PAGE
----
This is not a post you might expect from me, but you’ve heard the likes of it before. I know I don’t need to write this, but I have been quiet so long.
Yesterday there was a stereotypical news leak about a political candidate. Stereotypical news engenders stereotypical responses — denials, blame, defense, sympathy, antipathy, and conspiracy theories.
Maybe the story is fabricated, maybe this didn’t really happen, and maybe it’s just another round of dirty trickery. Maybe the whole thing was a misunderstanding — the case of innocent friendliness being exaggerated and exploited for gain.
If you’ve ever experienced it, you know sexual harassment and discrimination is not an exaggeration. It’s not exaggerated because you probably didn’t even say a word about it. But it is a fact: a fact that is usually ignored, tolerated, belittled and then forgotten. Until it happens again. It always happens again.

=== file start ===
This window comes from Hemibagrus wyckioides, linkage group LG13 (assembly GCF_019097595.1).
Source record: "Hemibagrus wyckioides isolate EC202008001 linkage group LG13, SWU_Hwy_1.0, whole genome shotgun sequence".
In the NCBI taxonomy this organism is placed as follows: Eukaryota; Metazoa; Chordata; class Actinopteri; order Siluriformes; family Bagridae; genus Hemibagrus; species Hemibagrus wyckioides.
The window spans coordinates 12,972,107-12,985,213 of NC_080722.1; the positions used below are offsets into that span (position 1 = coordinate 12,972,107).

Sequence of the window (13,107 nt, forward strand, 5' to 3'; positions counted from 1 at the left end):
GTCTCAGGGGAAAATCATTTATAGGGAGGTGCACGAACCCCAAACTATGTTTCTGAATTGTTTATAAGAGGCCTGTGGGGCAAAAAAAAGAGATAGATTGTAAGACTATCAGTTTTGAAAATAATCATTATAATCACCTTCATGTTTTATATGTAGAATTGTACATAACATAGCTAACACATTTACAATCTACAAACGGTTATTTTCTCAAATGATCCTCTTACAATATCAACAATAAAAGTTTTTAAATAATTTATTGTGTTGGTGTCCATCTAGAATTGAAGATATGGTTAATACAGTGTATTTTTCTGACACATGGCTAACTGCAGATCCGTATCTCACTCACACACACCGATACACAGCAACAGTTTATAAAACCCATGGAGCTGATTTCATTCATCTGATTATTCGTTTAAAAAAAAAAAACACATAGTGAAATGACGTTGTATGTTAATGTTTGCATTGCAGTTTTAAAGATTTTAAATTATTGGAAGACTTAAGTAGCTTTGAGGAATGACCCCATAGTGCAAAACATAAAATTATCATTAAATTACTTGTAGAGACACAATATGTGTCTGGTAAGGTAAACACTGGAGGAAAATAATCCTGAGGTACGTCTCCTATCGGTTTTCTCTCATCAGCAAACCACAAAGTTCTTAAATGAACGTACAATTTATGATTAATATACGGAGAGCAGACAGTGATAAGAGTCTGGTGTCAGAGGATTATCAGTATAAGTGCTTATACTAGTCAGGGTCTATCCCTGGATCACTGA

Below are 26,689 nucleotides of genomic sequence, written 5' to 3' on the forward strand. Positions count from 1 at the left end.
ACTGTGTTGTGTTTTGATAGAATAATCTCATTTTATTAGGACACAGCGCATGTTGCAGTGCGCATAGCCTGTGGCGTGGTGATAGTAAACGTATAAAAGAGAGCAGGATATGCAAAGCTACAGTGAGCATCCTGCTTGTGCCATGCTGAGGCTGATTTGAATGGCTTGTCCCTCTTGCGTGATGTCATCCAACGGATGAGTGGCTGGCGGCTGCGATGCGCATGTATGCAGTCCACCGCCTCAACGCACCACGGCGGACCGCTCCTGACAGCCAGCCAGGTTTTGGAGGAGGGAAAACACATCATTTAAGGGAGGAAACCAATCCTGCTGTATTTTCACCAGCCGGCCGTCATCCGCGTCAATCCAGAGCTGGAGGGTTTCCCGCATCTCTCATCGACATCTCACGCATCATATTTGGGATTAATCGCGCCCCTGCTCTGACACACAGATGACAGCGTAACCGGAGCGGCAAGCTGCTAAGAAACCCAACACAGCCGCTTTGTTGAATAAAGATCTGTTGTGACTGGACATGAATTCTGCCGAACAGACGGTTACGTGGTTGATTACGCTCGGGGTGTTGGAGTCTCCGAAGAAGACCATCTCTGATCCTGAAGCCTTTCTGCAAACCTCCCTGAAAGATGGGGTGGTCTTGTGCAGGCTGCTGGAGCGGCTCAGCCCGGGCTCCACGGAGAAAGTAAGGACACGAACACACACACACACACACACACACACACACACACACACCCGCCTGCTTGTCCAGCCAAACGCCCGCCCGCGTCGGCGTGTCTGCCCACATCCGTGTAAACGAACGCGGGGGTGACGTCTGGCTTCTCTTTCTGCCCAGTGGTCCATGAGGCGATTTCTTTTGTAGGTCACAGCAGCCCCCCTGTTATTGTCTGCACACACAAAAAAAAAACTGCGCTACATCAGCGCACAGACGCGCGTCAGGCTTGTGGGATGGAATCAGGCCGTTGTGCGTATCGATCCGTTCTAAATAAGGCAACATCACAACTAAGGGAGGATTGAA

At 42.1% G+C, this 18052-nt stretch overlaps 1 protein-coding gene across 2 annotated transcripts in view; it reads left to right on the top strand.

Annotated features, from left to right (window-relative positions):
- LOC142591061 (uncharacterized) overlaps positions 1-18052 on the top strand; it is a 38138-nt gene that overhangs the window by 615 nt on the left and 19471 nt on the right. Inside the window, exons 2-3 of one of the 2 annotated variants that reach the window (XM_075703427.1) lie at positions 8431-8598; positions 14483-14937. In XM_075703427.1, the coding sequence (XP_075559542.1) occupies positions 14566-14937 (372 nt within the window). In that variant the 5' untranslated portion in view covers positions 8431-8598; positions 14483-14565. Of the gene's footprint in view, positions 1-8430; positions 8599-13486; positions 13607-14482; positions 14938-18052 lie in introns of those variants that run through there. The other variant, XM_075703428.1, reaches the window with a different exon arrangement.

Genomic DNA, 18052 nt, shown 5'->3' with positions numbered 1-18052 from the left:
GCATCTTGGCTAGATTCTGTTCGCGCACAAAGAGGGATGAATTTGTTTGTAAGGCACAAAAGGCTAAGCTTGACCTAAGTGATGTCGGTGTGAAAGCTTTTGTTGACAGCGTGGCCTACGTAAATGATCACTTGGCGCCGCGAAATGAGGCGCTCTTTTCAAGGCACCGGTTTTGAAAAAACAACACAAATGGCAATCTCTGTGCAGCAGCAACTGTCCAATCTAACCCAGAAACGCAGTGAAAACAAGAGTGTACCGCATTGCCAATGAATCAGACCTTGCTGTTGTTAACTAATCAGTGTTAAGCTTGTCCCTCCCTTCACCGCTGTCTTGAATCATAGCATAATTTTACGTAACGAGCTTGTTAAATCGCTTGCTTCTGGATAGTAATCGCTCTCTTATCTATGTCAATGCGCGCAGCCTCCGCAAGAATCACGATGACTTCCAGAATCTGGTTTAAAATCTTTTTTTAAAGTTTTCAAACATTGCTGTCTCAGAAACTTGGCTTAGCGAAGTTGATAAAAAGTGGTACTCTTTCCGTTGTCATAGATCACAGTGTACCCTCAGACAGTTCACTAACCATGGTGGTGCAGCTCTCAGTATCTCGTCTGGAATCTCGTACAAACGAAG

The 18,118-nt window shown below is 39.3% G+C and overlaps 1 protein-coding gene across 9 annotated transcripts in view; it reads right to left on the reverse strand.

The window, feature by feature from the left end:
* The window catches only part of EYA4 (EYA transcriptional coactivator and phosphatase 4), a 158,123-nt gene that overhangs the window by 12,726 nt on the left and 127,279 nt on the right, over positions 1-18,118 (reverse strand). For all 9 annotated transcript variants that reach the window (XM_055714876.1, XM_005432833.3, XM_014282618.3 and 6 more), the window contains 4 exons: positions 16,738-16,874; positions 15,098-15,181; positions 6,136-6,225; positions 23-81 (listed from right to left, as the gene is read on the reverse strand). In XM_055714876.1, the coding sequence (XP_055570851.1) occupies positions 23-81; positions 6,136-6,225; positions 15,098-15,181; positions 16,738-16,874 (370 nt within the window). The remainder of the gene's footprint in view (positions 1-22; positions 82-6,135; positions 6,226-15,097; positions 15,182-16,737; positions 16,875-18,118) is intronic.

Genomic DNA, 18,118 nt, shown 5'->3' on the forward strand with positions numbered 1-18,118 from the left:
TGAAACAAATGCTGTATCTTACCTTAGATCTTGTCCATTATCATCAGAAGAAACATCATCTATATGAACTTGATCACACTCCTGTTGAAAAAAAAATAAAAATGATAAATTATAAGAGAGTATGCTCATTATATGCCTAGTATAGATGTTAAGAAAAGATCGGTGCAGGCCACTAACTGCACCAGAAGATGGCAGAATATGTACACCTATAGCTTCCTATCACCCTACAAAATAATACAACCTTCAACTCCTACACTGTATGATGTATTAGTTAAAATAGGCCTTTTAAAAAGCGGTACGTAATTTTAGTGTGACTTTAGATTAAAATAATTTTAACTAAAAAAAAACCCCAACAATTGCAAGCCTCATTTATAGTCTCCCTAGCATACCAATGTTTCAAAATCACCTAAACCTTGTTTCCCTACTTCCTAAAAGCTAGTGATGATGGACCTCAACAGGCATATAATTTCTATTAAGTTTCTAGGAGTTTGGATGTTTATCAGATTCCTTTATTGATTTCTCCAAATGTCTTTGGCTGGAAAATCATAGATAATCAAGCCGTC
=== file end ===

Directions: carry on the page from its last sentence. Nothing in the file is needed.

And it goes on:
The story made me remember things I’d forgotten.
When I was just out of college and working in my first job, a client invited me to dinner. He said he wanted me to come to work for him. When he started talking about sex, I excused myself.
Shortly after that I did some writing for an oil company. I flew to another state and spent an hour interviewing a refinery manager for an article in the company magazine. At the end of our conversation about industrial safety, apropos of nothing, he said, “I like that skirt on you.” I said thank you and left.
The day after I was hired to handle publicity for a financial services firm, the president of the company called me and asked point blank, “So, you wanna fool around?” I hung up.
Assigned to work with a regional vice president of a large beverage company, I was told by his assistant, “From now on when you come to a meeting, don’t say anything. We don’t mind looking at you, but we don’t want your opinion.” I resigned.
Everybody can tell stories like this. This stuff happens all the time. No one really gets hurt. It’s all a misunderstanding. Don’t take it the wrong way. Things aren’t always what they seem. Don’t be so touchy.
I’m an old lady now, and I no longer care how I’m seen or heard. I’ve left that conversation for good.
When you feel intimidated, accosted or afraid, what you really want to do is leave. But the people who say and do things like this rarely seem to go away. They’re still out there pulling infinite second chances from under their hats. To them I say nothing. But to you, I say speak up, even if it’s only here.